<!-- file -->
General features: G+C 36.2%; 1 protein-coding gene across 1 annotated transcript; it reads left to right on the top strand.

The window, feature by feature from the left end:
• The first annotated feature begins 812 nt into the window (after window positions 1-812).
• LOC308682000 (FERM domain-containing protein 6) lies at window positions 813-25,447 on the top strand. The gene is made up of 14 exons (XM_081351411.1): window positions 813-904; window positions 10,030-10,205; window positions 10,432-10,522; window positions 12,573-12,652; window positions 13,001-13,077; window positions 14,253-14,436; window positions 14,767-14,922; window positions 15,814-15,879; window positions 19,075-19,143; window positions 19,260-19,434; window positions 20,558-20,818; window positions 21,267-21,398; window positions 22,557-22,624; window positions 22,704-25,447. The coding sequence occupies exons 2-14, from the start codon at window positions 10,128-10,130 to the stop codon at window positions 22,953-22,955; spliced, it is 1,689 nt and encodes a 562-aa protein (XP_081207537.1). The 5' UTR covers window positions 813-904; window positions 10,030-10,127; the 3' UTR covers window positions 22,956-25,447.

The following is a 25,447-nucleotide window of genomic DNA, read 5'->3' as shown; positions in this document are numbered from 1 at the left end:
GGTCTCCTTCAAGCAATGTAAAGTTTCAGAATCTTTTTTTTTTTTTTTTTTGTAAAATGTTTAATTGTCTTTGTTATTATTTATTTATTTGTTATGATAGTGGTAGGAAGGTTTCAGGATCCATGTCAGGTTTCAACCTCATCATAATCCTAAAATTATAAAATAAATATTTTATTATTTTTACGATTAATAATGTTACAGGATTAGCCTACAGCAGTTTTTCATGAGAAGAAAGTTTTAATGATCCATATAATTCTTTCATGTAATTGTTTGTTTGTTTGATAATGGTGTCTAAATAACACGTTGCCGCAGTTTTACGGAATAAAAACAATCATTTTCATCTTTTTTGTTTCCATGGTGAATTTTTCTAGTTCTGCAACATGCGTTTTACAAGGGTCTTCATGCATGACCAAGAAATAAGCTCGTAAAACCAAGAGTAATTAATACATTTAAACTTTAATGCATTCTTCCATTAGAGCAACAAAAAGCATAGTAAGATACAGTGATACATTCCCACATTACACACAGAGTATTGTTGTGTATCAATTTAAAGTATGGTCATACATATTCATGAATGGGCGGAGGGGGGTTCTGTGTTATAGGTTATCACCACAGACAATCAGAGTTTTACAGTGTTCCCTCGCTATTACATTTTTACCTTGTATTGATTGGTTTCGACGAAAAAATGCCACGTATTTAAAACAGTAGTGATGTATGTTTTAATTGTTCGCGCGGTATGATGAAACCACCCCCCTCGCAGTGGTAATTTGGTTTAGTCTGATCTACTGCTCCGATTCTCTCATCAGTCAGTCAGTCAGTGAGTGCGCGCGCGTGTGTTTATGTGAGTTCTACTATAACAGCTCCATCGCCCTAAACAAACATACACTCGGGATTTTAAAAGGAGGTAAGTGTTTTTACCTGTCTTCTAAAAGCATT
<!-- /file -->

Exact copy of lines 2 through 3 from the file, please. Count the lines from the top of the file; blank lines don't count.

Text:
The window, feature by feature from the left end:
• The first annotated feature begins 812 nt into the window (after window positions 1-812).